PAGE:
Overlegalization of Special Ed Disputes - Part III

Before I get to the possibility of changes to the due process system in a future post, a number of people responded to the most recent post with some good questions. Some are happy with the due process hearing system, many are not. One thing that is clear is that the system isn't working the way the folks who set it up meant it to work. There is a lot more court-like behavior than not in a hearing.

Even the name "due process" hearing supports the notion that those who designed the system envisioned something more like a welfare hearing than the IBM v. Xerox trial. Even where the hearing officer is managing the case carefully, the time involved is extreme. One of the reasons that the Supreme Court approved reimbursement for unilateral placements in the Burlington decision was the extraordinary length of time it takes to navigate the due process system and subsequent court appeals.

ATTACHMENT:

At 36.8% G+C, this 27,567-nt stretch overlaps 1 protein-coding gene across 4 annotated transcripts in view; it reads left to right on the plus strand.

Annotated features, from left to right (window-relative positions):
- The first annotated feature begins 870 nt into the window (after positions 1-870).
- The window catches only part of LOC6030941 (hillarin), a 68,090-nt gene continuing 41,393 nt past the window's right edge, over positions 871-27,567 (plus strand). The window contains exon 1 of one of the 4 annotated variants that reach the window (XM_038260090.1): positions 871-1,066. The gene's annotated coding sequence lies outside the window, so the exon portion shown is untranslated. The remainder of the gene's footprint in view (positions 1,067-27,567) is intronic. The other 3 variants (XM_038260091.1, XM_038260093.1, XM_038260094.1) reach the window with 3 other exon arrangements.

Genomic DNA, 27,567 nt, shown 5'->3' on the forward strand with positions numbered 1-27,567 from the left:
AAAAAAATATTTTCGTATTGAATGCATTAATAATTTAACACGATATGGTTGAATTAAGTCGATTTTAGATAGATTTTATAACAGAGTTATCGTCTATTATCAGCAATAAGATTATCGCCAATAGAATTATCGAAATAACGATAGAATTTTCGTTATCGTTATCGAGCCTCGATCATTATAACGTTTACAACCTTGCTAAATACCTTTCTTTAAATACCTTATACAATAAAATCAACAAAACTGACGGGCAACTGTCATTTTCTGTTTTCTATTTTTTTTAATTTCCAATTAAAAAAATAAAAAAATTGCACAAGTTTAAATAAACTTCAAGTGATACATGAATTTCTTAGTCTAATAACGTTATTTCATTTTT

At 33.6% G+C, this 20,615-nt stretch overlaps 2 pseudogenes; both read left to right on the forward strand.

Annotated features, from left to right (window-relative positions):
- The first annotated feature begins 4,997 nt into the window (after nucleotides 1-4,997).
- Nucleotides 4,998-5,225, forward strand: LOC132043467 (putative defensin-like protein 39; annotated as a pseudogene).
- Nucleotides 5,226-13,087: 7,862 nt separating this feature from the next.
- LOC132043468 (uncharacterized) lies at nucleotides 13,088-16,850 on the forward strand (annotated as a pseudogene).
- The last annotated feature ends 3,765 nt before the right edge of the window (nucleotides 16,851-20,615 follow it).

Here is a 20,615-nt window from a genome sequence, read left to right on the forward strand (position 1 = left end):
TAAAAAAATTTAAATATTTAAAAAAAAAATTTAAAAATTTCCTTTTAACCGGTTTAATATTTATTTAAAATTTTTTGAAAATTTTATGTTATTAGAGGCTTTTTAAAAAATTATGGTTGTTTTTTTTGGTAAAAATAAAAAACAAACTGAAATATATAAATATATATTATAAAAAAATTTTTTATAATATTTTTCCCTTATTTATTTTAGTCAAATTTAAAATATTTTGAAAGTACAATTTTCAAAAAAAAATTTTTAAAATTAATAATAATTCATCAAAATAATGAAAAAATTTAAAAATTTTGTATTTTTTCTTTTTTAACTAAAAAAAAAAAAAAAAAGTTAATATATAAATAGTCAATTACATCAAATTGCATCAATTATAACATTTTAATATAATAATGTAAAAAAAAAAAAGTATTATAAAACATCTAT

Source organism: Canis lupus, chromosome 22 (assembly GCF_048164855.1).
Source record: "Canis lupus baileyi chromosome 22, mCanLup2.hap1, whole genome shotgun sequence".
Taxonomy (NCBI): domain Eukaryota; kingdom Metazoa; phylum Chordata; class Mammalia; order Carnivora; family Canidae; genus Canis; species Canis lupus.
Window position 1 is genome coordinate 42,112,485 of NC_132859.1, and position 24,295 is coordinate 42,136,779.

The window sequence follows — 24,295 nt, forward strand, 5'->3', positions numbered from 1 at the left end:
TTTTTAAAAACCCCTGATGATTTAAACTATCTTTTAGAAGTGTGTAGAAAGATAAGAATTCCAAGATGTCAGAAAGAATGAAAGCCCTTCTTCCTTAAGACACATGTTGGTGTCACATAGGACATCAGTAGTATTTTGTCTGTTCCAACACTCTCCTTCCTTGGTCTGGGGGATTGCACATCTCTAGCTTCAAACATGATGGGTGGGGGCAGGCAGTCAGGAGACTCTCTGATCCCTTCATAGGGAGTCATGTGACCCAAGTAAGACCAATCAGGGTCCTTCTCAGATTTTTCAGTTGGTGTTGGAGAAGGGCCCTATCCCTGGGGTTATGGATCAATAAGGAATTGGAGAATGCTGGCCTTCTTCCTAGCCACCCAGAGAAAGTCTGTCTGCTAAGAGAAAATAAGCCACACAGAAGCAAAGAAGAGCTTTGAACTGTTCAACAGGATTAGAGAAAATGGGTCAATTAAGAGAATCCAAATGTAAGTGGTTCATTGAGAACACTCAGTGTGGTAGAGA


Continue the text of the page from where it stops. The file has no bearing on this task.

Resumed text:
A number of readers have asked for the states that generate 80% of all due process cases. My numbers may be old, but I suspect that they are still valid. According to the GAO study, the key states are Washington, DC (by far the league leader in these stats), California, New York, New Jersey, Pennsylvania and Maryland. I believe the current statistics are comparable, although you have to be very patient to dig them out. Here's a link.

Thanks for the great questions and responses. In the next post in this series, I'll take a look at some possible changes in the due process hearing system.